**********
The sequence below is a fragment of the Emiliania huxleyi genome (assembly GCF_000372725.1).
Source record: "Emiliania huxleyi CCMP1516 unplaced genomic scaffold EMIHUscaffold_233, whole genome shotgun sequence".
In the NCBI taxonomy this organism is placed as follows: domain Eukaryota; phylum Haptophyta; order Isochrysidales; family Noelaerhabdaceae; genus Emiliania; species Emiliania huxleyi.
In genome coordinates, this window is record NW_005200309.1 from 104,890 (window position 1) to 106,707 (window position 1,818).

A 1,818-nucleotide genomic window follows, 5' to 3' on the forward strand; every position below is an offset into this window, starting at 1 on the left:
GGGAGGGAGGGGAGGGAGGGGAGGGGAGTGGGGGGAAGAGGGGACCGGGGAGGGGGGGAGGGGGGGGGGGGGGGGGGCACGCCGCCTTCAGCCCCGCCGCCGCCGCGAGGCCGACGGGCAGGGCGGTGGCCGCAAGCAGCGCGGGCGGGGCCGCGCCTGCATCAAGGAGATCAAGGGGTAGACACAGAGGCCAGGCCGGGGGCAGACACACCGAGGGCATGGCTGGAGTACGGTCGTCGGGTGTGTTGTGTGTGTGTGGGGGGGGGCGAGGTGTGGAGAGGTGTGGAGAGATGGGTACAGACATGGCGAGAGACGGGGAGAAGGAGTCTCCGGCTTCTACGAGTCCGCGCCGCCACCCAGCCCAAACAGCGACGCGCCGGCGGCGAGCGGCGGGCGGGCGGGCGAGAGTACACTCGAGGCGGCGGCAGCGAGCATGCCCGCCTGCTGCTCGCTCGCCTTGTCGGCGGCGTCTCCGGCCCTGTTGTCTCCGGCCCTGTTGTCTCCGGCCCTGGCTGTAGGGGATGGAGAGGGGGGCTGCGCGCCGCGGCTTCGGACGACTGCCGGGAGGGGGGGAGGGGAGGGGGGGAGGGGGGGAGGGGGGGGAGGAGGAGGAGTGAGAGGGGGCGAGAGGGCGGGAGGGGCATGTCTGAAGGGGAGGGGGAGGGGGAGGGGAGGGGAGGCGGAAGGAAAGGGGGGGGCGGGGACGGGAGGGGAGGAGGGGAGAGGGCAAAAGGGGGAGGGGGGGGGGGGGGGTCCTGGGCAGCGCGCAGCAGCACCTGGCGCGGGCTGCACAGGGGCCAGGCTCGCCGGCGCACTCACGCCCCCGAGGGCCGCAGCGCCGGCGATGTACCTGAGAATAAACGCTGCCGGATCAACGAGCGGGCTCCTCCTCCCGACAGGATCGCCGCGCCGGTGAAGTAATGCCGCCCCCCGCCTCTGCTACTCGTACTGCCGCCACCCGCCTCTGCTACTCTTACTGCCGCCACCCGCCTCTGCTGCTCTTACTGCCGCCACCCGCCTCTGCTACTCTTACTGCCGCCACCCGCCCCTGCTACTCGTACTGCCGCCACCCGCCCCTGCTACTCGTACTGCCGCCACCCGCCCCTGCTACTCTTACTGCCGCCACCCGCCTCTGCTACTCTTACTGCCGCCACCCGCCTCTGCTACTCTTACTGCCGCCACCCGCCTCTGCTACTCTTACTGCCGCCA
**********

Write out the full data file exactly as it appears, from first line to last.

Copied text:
The sequence below is a fragment of the Emiliania huxleyi genome (assembly GCF_000372725.1).
Source record: "Emiliania huxleyi CCMP1516 unplaced genomic scaffold EMIHUscaffold_233, whole genome shotgun sequence".
In the NCBI taxonomy this organism is placed as follows: domain Eukaryota; phylum Haptophyta; order Isochrysidales; family Noelaerhabdaceae; genus Emiliania; species Emiliania huxleyi.
In genome coordinates, this window is record NW_005200309.1 from 104,890 (window position 1) to 106,707 (window position 1,818).

A 1,818-nucleotide genomic window follows, 5' to 3' on the forward strand; every position below is an offset into this window, starting at 1 on the left:
GGGAGGGAGGGGAGGGAGGGGAGGGGAGTGGGGGGAAGAGGGGACCGGGGAGGGGGGGAGGGGGGGGGGGGGGGGGGCACGCCGCCTTCAGCCCCGCCGCCGCCGCGAGGCCGACGGGCAGGGCGGTGGCCGCAAGCAGCGCGGGCGGGGCCGCGCCTGCATCAAGGAGATCAAGGGGTAGACACAGAGGCCAGGCCGGGGGCAGACACACCGAGGGCATGGCTGGAGTACGGTCGTCGGGTGTGTTGTGTGTGTGTGGGGGGGGGCGAGGTGTGGAGAGGTGTGGAGAGATGGGTACAGACATGGCGAGAGACGGGGAGAAGGAGTCTCCGGCTTCTACGAGTCCGCGCCGCCACCCAGCCCAAACAGCGACGCGCCGGCGGCGAGCGGCGGGCGGGCGGGCGAGAGTACACTCGAGGCGGCGGCAGCGAGCATGCCCGCCTGCTGCTCGCTCGCCTTGTCGGCGGCGTCTCCGGCCCTGTTGTCTCCGGCCCTGTTGTCTCCGGCCCTGGCTGTAGGGGATGGAGAGGGGGGCTGCGCGCCGCGGCTTCGGACGACTGCCGGGAGGGGGGGAGGGGAGGGGGGGAGGGGGGGAGGGGGGGGAGGAGGAGGAGTGAGAGGGGGCGAGAGGGCGGGAGGGGCATGTCTGAAGGGGAGGGGGAGGGGGAGGGGAGGGGAGGCGGAAGGAAAGGGGGGGGCGGGGACGGGAGGGGAGGAGGGGAGAGGGCAAAAGGGGGAGGGGGGGGGGGGGGGTCCTGGGCAGCGCGCAGCAGCACCTGGCGCGGGCTGCACAGGGGCCAGGCTCGCCGGCGCACTCACGCCCCCGAGGGCCGCAGCGCCGGCGATGTACCTGAGAATAAACGCTGCCGGATCAACGAGCGGGCTCCTCCTCCCGACAGGATCGCCGCGCCGGTGAAGTAATGCCGCCCCCCGCCTCTGCTACTCGTACTGCCGCCACCCGCCTCTGCTACTCTTACTGCCGCCACCCGCCTCTGCTGCTCTTACTGCCGCCACCCGCCTCTGCTACTCTTACTGCCGCCACCCGCCCCTGCTACTCGTACTGCCGCCACCCGCCCCTGCTACTCGTACTGCCGCCACCCGCCCCTGCTACTCTTACTGCCGCCACCCGCCTCTGCTACTCTTACTGCCGCCACCCGCCTCTGCTACTCTTACTGCCGCCACCCGCCTCTGCTACTCTTACTGCCGCCA